Redundancy among risk predictors derived from heart rate variability and dynamics: ALLSTAR big data analysis

Emi Yuda, Norihiro Ueda, Masaya Kisohara, Junichiro Hayano

Research output: Contribution to journalArticlepeer-review

2 Citations (Scopus)

Abstract

Background: Many indices of heart rate variability (HRV) and heart rate dynamics have been proposed as cardiovascular mortality risk predictors, but the redundancy between their predictive powers is unknown. Methods: From the Allostatic State Mapping by Ambulatory ECG Repository project database, 24-hr ECG data showing continuous sinus rhythm were extracted and SD of normal-to-normal R-R interval (SDNN), very-low-frequency power (VLF), scaling exponent α1, deceleration capacity (DC), and non-Gaussianity λ25s were calculated. The values were dichotomized into high-risk and low-risk values using the cutoffs reported in previous studies to predict mortality after acute myocardial infarction. The rate of multiple high-risk predictors accumulating in the same person was examined and was compared with the rate expected under the assumption that these predictors are independent of each other. Results: Among 265,291 ECG data from the ALLSTAR database, the rates of subjects with high-risk SDNN, DC, VLF, α1, and λ25s values were 2.95, 2.75, 5.89, 15.75, and 18.82%, respectively. The observed rate of subjects without any high-risk value was 66.68%, which was 1.10 times the expected rate (60.74%). The ratios of observed rate to the expected rate at which one, two, three, four, and five high-risk values accumulate in the same person were 0.73 times (24.10 and 32.82%), 1.10 times (6.56 and 5.99%), 4.26 times (1.87 and 0.44%), 47.66 times (0.63 and 0.013%), and 1,140.66 times (0.16 and 0.00014%), respectively. Conclusions: High-risk predictors of HRV and heart rate dynamics tend to cluster in the same person, indicating a high degree of redundancy between them.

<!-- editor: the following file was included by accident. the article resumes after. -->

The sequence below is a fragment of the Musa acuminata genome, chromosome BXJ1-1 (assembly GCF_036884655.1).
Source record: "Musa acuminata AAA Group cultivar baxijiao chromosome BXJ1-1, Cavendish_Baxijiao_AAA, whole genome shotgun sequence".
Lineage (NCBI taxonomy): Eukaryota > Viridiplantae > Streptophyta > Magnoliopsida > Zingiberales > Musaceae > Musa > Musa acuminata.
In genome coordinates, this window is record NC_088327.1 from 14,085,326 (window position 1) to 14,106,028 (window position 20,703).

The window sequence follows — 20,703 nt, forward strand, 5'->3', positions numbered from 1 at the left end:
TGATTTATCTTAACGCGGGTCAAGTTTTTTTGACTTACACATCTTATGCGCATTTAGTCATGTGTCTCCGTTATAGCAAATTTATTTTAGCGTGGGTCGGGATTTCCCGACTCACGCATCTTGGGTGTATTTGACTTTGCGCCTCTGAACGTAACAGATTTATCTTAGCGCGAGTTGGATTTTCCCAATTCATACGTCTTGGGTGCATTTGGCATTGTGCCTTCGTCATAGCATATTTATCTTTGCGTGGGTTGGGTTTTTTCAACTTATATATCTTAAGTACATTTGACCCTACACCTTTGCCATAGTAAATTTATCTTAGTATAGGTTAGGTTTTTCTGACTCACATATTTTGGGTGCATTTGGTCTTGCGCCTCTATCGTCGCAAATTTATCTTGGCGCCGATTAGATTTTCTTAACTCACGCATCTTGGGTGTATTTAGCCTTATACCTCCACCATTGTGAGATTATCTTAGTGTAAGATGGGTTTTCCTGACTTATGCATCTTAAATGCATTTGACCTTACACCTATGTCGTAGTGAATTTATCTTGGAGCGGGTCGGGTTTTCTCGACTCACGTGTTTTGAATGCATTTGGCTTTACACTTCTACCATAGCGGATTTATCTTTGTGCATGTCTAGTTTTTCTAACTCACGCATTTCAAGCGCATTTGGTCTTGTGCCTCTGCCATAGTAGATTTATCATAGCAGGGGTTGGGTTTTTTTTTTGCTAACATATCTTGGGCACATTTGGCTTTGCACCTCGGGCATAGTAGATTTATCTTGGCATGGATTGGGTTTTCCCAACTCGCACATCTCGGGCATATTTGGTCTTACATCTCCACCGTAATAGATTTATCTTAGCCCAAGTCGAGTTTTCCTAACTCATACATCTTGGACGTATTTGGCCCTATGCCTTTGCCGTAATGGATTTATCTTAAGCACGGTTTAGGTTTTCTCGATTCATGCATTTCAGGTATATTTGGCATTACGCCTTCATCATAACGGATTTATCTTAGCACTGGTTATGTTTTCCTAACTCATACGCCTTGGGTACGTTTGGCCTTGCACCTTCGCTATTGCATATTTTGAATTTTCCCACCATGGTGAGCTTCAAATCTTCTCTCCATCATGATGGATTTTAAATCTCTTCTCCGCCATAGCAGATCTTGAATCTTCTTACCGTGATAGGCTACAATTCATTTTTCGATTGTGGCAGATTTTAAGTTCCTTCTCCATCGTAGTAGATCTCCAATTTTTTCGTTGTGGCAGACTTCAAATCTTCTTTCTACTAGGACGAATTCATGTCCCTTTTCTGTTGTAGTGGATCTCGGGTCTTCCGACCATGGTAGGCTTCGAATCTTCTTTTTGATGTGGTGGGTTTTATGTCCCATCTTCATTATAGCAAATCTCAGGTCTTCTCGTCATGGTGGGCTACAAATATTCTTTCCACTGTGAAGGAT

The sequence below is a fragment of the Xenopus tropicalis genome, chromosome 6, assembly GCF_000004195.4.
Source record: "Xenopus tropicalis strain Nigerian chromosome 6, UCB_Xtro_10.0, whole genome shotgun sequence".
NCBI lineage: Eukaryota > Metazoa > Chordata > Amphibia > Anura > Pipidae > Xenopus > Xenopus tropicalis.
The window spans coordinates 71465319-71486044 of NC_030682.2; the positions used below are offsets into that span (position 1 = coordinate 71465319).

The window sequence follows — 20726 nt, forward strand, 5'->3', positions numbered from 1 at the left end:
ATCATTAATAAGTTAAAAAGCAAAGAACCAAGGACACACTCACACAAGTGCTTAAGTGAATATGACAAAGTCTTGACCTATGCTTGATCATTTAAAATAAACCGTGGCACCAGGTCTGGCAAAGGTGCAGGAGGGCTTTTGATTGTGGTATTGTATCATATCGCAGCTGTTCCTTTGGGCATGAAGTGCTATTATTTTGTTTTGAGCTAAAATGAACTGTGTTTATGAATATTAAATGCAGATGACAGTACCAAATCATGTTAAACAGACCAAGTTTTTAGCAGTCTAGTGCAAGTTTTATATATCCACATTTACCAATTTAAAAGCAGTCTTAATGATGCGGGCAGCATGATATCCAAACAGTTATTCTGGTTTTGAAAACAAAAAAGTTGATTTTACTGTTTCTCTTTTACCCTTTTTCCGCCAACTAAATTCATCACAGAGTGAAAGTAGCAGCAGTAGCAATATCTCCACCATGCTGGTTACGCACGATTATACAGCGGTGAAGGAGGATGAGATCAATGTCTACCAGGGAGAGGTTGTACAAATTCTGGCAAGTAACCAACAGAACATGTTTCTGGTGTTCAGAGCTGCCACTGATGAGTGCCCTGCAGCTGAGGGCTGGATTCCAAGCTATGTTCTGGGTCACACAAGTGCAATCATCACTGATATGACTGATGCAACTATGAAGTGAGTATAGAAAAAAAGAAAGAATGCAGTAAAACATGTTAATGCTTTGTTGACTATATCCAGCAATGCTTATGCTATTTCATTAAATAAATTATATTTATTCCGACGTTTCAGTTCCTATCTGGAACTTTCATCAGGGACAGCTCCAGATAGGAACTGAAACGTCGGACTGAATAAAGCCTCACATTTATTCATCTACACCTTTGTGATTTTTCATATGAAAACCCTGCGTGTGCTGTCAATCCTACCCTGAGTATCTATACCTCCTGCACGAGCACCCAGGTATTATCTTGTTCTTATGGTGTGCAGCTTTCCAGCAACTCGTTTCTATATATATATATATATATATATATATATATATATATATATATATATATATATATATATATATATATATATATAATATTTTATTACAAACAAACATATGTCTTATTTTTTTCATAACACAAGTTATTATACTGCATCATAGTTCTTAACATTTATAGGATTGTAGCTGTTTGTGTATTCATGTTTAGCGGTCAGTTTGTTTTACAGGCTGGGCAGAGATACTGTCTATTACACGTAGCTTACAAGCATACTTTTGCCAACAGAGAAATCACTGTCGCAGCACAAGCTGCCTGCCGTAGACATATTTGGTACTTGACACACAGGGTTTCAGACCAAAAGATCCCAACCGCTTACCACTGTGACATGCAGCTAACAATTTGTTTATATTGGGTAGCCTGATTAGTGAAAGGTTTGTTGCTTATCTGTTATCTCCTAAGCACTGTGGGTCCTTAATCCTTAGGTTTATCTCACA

Original languageEnglish
Article numbere12790
JournalAnnals of Noninvasive Electrocardiology
Volume26
Issue number1
DOIs
Publication statusPublished - 2021 Jan

Keywords

  • ALLSTAR
  • big data
  • heart rate variability
  • mortality
  • redundancy
  • relationship mapping

ASJC Scopus subject areas

  • Cardiology and Cardiovascular Medicine
  • Physiology (medical)

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